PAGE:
As a result, it’d be dangerous to explain away every revisionist comment as a lack of education, instead of acknowledging that such comments—even if people make them ignorantly rather than maliciously—can change the public’s understanding of a genocide and negatively affect a vulnerable minority. For example, in April 2017, the then-White House press secretary, Sean Spicer, commented that President Bashar al-Assad of Syria committed far worse crimes against humanity than Adolf Hitler did, because Hitler “didn’t even sink to using chemical weapons” and didn’t use “gas on his own people.” In addition to being categorically false, these comments conjure multiple antisemitic tropes, like the idea that German Jews were (and are) not actually German. This othering of Jews shapes the public’s historical memory of the Holocaust, priming society to fall into the ancient antisemitic trap of thinking that “Jews are not like us.”
Soberingly, there aren’t many opportunities to correct this misinformation and disabuse people of antisemitic beliefs. Holocaust memorials are accessible only to those who happen to live near them or who have the time, money, and education to visit and understand them. International Holocaust Remembrance Day happens only once a year. Schools generally don’t teach students about Jewish culture or history. The number of living Holocaust survivors is growing ever smaller. And most people have never met anyone Jewish. Even in the United States, which has the largest Jewish population in the world outside of Israel (both in sheer numbers and as a percentage of U.S. citizens), Jews make up less than 2 percent of the overall population.
Together, all of these circumstances have created an opening for new influences to shape the public’s memory of antisemitism in general and of the Holocaust in particular. And if we’re not careful, that memory may be shaped by antisemites and opportunists who see advantages to blaming a miniscule minority for the world’s problems.
These kinds of casual attempts to rewrite public memory underscore why reports on antisemitism are so important. Reports reach people who may otherwise never question comments like Spicer’s. When media outlets cover the release of such reports, not only do individuals encounter evidence that pushes back against antisemitic narratives, but they’re also prompted to interrogate their own prejudices by engaging in a revived conversation about antisemitism that may have slowly faded away since the last antisemitic tragedy or data release.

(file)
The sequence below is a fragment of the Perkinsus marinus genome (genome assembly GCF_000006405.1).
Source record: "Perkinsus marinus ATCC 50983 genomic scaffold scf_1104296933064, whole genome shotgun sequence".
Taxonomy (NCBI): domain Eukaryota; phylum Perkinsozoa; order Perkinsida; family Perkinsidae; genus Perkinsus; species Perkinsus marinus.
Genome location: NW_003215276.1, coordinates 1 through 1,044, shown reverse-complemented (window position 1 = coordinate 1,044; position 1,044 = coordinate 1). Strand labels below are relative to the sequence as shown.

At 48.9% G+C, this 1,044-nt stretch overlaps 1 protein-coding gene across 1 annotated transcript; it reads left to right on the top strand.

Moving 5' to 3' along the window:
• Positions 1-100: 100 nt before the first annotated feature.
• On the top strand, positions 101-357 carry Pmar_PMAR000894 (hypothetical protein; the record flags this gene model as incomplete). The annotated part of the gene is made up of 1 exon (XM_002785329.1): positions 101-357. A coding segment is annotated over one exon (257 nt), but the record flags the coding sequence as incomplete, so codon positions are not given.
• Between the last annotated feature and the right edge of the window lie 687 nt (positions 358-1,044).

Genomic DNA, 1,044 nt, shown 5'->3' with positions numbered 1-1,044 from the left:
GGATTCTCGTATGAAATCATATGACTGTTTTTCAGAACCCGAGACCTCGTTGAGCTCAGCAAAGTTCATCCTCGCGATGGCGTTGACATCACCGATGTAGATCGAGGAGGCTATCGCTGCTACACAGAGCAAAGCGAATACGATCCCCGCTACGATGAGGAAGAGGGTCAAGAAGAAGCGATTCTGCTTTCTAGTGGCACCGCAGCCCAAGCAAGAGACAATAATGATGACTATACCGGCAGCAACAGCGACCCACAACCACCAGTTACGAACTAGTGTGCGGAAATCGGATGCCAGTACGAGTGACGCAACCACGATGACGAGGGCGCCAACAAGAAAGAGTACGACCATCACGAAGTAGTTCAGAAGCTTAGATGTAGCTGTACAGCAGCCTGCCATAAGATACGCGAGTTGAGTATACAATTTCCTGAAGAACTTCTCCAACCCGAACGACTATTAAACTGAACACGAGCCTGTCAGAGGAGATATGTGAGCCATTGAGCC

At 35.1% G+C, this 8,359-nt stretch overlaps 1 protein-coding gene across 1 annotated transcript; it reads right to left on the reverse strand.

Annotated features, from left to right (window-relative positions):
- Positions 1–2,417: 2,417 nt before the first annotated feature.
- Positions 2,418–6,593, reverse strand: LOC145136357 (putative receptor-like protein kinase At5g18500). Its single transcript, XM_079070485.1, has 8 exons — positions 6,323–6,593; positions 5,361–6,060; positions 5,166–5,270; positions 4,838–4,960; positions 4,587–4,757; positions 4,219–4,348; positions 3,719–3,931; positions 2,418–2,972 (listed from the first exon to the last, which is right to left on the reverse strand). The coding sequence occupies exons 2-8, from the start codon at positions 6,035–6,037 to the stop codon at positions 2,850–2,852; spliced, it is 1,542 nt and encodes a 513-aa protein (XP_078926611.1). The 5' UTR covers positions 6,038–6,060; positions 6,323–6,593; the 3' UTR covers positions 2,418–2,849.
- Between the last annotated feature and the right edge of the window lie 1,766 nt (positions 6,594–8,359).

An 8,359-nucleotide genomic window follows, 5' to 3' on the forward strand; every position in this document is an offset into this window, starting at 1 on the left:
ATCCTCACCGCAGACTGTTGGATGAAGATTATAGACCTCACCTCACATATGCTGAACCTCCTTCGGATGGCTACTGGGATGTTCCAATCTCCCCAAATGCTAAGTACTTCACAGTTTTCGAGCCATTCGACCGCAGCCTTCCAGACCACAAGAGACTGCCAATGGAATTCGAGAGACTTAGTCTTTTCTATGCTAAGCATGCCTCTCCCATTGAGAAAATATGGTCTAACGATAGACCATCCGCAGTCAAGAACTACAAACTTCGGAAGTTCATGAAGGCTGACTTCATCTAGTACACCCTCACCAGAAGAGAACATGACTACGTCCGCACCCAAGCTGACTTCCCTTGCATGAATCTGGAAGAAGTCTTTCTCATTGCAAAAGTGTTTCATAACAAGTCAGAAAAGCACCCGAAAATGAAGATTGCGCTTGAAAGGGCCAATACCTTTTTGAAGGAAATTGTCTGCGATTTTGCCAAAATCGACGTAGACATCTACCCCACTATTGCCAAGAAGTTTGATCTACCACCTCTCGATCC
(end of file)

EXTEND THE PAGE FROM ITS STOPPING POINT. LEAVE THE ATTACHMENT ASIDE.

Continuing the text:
On top of that, reports serve as helpful reminders even to individuals staunchly opposed to antisemitism. With all that’s going on in the world, it’s easy to forget about the many different layers of prejudice that may benefit some and hurt others. In this light, reports on antisemitism remind the nation that Jews still face brutal violence as well as small acts of quiet antisemitism, and they call everyone to the national table to discuss how to be supporters and allies of the Jewish community. This support has many faces. In instances of responding to antisemitism, it often materializes as members of other faiths attending Jewish religious services in solidarity, or as donations to Jewish-led groups like the Hebrew Immigrant Aid Society, whose donations skyrocketed after the Tree of Life Synagogue shooting in Pittsburgh in October 2018.
The same logic plays out when there are new reports about hate crimes and discrimination affecting other minority groups, including Muslims, black Americans, and the LGBTQ community. Like reports on antisemitism, these governmental and organizational reports serve a primarily outward-facing function: They don’t tell a minority to retreat to the bunker; they call the majority population to action.
Ultimately, reports on discrimination and hate crimes play a necessary role in shaping memory culture and our perceptions of the society we live in. In a world that’s constantly flitting from one fad to the next, these reports refocus attention on perennial problems—and remind the broader population that, uncomfortable as it is, the past is still present.